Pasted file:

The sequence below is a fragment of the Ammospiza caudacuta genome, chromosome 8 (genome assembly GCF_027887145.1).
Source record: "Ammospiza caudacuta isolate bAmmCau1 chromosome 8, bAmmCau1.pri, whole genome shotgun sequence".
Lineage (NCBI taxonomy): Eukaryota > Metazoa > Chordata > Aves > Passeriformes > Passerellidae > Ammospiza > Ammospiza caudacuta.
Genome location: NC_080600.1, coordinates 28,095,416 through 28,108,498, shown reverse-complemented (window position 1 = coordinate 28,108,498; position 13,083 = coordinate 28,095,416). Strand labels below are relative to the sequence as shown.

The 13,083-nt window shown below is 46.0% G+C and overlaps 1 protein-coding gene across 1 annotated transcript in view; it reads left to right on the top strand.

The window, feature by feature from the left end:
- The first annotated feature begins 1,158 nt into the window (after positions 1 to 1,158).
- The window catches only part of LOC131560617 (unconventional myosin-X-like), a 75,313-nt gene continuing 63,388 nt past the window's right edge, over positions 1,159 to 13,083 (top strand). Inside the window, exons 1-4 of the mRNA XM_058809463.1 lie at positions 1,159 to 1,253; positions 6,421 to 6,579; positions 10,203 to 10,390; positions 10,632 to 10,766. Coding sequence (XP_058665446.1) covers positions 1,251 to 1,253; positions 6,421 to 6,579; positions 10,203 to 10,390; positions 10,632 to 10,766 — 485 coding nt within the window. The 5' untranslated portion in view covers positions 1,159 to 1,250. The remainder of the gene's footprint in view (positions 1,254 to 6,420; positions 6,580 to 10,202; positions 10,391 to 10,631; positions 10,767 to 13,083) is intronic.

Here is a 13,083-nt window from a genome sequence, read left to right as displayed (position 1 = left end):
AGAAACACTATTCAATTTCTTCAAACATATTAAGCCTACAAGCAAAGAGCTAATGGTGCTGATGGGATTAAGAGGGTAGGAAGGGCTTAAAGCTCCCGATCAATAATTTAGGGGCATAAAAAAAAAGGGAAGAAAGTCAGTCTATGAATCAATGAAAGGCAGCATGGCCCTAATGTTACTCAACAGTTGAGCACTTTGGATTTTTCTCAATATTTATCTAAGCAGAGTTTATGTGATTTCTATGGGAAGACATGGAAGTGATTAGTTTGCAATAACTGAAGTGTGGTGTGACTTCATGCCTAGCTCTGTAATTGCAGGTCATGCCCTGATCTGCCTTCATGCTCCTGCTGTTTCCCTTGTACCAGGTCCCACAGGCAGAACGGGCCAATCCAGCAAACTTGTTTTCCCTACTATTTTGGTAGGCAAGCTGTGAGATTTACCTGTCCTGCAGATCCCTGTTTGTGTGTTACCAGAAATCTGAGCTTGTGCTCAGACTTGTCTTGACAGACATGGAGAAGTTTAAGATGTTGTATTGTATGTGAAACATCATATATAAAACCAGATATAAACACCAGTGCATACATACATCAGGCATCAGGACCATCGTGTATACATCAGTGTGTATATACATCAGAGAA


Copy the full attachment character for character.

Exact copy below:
The sequence below is a fragment of the Ammospiza caudacuta genome, chromosome 8 (genome assembly GCF_027887145.1).
Source record: "Ammospiza caudacuta isolate bAmmCau1 chromosome 8, bAmmCau1.pri, whole genome shotgun sequence".
Lineage (NCBI taxonomy): Eukaryota > Metazoa > Chordata > Aves > Passeriformes > Passerellidae > Ammospiza > Ammospiza caudacuta.
Genome location: NC_080600.1, coordinates 28,095,416 through 28,108,498, shown reverse-complemented (window position 1 = coordinate 28,108,498; position 13,083 = coordinate 28,095,416). Strand labels below are relative to the sequence as shown.

The 13,083-nt window shown below is 46.0% G+C and overlaps 1 protein-coding gene across 1 annotated transcript in view; it reads left to right on the top strand.

The window, feature by feature from the left end:
- The first annotated feature begins 1,158 nt into the window (after positions 1 to 1,158).
- The window catches only part of LOC131560617 (unconventional myosin-X-like), a 75,313-nt gene continuing 63,388 nt past the window's right edge, over positions 1,159 to 13,083 (top strand). Inside the window, exons 1-4 of the mRNA XM_058809463.1 lie at positions 1,159 to 1,253; positions 6,421 to 6,579; positions 10,203 to 10,390; positions 10,632 to 10,766. Coding sequence (XP_058665446.1) covers positions 1,251 to 1,253; positions 6,421 to 6,579; positions 10,203 to 10,390; positions 10,632 to 10,766 — 485 coding nt within the window. The 5' untranslated portion in view covers positions 1,159 to 1,250. The remainder of the gene's footprint in view (positions 1,254 to 6,420; positions 6,580 to 10,202; positions 10,391 to 10,631; positions 10,767 to 13,083) is intronic.

Here is a 13,083-nt window from a genome sequence, read left to right as displayed (position 1 = left end):
AGAAACACTATTCAATTTCTTCAAACATATTAAGCCTACAAGCAAAGAGCTAATGGTGCTGATGGGATTAAGAGGGTAGGAAGGGCTTAAAGCTCCCGATCAATAATTTAGGGGCATAAAAAAAAAGGGAAGAAAGTCAGTCTATGAATCAATGAAAGGCAGCATGGCCCTAATGTTACTCAACAGTTGAGCACTTTGGATTTTTCTCAATATTTATCTAAGCAGAGTTTATGTGATTTCTATGGGAAGACATGGAAGTGATTAGTTTGCAATAACTGAAGTGTGGTGTGACTTCATGCCTAGCTCTGTAATTGCAGGTCATGCCCTGATCTGCCTTCATGCTCCTGCTGTTTCCCTTGTACCAGGTCCCACAGGCAGAACGGGCCAATCCAGCAAACTTGTTTTCCCTACTATTTTGGTAGGCAAGCTGTGAGATTTACCTGTCCTGCAGATCCCTGTTTGTGTGTTACCAGAAATCTGAGCTTGTGCTCAGACTTGTCTTGACAGACATGGAGAAGTTTAAGATGTTGTATTGTATGTGAAACATCATATATAAAACCAGATATAAACACCAGTGCATACATACATCAGGCATCAGGACCATCGTGTATACATCAGTGTGTATATACATCAGAGAA